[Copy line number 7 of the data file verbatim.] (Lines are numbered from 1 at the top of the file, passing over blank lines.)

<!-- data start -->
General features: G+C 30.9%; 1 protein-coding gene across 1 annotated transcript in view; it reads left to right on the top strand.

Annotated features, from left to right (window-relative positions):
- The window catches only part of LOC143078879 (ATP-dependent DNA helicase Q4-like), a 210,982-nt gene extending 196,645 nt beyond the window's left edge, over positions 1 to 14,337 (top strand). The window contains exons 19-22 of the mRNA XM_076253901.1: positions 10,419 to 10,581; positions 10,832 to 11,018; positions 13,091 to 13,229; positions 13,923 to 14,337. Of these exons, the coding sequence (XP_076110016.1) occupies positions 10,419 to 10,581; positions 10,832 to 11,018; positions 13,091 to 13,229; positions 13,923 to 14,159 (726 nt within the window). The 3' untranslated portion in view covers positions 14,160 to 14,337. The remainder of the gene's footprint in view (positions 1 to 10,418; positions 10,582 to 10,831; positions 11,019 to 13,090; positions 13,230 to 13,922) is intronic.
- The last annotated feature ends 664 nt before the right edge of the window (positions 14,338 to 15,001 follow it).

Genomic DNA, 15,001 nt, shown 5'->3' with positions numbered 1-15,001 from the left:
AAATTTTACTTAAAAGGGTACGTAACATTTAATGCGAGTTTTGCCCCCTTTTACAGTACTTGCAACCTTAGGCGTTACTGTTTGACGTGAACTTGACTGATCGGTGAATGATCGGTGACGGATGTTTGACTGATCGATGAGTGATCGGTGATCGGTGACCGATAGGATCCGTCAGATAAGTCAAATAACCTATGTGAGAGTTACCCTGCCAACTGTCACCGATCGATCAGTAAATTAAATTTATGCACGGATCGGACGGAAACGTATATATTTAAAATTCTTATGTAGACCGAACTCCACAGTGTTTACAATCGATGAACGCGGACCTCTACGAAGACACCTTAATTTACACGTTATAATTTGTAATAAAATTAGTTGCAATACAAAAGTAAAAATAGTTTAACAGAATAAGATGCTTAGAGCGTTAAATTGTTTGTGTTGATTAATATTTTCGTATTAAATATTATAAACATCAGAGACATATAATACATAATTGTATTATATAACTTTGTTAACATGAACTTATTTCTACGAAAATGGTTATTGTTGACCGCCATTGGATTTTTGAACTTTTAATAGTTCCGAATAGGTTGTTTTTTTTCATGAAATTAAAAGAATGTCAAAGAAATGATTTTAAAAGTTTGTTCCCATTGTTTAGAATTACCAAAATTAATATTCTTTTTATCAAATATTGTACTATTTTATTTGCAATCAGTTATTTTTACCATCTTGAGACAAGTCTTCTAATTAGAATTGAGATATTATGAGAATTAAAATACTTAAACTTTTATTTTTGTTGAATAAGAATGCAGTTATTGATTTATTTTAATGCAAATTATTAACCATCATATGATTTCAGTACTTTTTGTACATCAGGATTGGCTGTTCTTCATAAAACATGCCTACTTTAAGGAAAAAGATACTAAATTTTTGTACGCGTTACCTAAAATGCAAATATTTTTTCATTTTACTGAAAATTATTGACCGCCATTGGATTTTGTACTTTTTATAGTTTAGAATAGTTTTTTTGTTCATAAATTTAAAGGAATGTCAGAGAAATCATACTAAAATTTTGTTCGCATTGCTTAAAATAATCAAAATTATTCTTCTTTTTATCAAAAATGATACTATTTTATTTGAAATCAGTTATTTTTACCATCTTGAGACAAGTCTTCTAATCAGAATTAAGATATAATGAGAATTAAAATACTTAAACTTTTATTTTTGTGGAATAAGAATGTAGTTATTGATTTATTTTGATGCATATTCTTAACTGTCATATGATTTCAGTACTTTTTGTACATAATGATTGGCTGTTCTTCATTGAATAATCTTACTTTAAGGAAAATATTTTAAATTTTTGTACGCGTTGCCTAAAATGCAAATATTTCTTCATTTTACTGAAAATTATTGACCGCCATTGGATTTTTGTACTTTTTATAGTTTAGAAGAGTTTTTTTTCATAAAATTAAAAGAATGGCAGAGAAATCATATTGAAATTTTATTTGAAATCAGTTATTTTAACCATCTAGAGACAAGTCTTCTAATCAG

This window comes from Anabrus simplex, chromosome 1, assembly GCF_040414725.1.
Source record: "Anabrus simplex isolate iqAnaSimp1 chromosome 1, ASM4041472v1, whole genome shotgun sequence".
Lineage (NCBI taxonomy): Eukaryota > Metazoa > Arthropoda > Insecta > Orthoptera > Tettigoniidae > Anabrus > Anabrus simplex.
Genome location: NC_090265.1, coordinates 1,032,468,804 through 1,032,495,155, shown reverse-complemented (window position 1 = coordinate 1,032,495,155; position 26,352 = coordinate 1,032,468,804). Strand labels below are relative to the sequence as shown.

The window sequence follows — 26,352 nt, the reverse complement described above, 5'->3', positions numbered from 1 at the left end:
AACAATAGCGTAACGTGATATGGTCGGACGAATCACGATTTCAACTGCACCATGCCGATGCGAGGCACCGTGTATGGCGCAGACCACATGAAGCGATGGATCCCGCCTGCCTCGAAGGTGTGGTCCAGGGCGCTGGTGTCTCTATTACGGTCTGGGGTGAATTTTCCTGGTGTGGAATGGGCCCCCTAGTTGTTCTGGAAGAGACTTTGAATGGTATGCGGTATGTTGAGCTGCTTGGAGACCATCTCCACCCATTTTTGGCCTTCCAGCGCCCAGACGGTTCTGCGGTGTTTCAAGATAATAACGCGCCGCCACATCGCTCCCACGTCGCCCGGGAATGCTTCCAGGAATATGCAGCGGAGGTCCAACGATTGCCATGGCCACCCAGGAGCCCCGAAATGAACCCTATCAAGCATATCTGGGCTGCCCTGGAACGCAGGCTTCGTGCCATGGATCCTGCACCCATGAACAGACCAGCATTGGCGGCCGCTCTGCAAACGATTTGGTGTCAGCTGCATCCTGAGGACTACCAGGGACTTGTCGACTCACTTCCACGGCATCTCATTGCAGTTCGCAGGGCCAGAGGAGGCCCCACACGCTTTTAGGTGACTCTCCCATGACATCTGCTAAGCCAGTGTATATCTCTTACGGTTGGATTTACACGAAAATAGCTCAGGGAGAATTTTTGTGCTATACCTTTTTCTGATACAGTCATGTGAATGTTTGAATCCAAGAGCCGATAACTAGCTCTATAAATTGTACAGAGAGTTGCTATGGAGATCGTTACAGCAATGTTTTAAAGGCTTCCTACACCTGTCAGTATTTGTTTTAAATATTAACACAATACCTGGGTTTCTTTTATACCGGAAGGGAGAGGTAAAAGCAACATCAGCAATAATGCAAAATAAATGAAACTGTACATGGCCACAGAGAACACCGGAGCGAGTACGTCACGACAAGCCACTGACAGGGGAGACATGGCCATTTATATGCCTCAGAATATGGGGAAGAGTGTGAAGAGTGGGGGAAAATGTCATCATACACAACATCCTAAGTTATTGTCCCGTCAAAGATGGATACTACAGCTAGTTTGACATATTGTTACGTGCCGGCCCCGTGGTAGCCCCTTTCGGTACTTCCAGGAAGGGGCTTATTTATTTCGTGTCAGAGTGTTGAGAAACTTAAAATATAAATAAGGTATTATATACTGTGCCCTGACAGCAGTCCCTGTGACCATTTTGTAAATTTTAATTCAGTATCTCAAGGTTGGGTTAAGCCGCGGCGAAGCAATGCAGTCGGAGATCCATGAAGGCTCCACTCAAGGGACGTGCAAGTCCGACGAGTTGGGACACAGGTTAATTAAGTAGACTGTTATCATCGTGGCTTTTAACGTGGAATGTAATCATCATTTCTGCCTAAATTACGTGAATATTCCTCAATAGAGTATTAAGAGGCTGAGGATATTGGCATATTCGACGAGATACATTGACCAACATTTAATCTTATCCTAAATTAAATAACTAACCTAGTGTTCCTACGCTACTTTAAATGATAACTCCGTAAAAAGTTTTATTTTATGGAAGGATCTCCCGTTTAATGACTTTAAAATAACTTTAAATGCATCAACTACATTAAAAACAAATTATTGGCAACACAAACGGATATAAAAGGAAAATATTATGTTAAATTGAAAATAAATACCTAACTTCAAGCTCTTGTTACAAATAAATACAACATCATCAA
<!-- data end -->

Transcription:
This window comes from Anabrus simplex, chromosome 1, assembly GCF_040414725.1.